Color Out of Space

First of all; it’s stunning.

Color Out of Space, the big-screen return for Richard Stanley starring, of course, Nicolas Cage, blends shades and hues we’re rarely accustomed to in natural environments once that meteorite falls to earth; rendering the surrounds and events which transpire, however disconcerting, a visual delight.

Based on a H.P. Lovecraft short and too starring Joely Richardson, it is the saturations of that recurring and that surreal which excels beyond all else (save Cage); the traditional family drama meant as an emotional backbone paling in comparison and relevance for that here realised with adroit special effects, creative flair and a large dose of cosmic imagination.

From the Producers of Mandy, this time around those responsible have thankfully pared-down many of the theatrics so there is less an emphasis on that gif-ready than segments which will emotionally resonate. Cage, exhibiting much of the outlandish outward-ness and outrageousness for which he has become a well-known internet sensation, in a few select sequences where he properly unleashes himself is nonetheless as viscerally involving a fixation as he has been in the heights of decades past. It is too a special joy to hear Cage say, repeatedly and bearing different intonations, ‘Alpaca.’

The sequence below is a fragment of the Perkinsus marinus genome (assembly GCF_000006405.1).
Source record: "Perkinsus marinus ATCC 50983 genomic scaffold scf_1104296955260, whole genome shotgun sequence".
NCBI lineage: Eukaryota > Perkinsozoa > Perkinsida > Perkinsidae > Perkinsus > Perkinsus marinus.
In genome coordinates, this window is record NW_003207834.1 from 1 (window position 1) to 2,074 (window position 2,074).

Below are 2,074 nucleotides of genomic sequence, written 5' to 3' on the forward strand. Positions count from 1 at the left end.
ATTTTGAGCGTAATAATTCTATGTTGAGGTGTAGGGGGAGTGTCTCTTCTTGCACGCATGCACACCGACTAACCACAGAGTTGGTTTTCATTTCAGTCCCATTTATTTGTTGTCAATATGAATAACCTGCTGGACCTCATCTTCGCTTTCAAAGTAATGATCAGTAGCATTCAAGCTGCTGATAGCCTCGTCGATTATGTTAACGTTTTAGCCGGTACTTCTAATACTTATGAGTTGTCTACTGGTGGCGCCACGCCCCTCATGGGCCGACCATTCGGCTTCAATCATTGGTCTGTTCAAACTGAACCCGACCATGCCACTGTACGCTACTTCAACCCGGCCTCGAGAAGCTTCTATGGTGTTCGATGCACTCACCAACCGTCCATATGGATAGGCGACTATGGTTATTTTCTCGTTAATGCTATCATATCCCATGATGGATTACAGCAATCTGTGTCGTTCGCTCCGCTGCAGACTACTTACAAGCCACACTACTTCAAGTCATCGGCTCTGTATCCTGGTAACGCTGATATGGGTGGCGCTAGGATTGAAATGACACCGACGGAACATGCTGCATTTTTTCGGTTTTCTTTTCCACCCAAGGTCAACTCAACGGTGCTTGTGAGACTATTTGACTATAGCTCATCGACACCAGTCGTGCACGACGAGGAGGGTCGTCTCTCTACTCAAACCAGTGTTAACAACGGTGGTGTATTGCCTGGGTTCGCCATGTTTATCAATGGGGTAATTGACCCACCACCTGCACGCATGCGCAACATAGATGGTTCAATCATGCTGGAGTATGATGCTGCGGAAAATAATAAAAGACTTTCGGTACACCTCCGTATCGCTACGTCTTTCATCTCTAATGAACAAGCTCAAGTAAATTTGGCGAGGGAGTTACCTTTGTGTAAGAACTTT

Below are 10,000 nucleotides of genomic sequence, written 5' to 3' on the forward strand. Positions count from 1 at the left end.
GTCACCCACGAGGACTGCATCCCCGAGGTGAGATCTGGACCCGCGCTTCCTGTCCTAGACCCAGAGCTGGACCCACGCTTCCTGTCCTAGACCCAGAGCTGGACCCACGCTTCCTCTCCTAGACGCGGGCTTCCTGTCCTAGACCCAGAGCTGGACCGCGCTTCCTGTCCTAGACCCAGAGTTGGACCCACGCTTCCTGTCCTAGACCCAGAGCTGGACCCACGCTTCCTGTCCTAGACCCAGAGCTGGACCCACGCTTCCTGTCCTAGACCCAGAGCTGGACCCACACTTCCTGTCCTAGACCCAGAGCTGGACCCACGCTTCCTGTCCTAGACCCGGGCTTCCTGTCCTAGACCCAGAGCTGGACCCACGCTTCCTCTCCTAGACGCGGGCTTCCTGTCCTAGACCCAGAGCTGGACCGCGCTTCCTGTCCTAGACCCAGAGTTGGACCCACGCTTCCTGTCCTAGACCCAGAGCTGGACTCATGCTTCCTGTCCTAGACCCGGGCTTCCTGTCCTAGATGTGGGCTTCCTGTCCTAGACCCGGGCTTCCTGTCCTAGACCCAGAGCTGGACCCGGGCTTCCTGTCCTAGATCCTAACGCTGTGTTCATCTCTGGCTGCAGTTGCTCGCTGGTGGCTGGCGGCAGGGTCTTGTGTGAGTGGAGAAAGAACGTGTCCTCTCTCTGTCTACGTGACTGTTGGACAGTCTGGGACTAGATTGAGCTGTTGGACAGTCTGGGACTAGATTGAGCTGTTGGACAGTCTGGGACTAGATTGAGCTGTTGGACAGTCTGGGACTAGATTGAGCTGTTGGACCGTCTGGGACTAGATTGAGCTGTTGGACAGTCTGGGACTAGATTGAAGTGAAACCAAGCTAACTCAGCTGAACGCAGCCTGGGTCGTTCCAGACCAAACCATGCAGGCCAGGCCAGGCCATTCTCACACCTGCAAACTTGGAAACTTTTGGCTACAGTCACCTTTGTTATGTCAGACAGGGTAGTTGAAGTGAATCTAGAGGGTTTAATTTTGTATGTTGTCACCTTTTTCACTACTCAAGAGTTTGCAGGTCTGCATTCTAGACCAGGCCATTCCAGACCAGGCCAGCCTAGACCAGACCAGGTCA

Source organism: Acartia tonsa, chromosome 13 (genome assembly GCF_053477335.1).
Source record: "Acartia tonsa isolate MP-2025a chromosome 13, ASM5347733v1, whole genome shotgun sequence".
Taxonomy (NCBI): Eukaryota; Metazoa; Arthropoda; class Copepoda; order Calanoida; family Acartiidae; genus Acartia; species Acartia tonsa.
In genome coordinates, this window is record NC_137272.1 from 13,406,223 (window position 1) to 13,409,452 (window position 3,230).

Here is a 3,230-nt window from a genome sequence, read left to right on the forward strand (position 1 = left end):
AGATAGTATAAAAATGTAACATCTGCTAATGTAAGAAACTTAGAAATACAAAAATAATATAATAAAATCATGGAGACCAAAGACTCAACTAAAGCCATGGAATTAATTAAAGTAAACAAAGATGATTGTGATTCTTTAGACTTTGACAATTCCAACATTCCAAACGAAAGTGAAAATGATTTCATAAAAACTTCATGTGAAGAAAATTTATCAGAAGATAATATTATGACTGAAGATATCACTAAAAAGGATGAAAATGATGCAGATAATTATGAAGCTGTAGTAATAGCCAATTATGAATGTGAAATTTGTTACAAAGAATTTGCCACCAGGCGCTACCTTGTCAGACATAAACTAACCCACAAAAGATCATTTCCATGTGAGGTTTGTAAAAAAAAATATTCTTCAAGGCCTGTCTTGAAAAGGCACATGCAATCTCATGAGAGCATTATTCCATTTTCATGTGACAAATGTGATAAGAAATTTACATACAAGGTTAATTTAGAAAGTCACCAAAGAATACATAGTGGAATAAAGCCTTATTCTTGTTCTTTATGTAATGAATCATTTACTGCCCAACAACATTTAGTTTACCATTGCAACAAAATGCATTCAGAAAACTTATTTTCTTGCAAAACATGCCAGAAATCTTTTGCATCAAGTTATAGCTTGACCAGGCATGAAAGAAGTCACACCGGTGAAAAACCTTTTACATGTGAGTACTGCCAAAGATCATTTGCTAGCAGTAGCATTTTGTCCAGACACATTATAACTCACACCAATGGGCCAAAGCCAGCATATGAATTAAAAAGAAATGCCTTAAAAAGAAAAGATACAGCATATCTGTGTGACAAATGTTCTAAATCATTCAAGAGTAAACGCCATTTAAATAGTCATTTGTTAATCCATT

The closing flick meriting considered contemplation for its relatively inscrutable themes amid consuming yet never overwhelming graphic content, Color Out of Space enjoyed it’s Australian premiere as part of Monster Fest 2019. The Festival too featured State premieres of Megan Riakos’ horror anthology Dark Whispers Volume 1 which played to a lively Q&A in Sydney as individual flicks were unpacked by the filmmakers.

Ant Timpson’s Come To Daddy starring Elijah Wood too got a showing over the Halloween weekend, as did Porno, which also screened at the Sydney Underground Film Festival; chronicling a group of teen movie ushers who stumble across a demonic reel.

Color Out of Space is in cinemas from February 6

on Festevez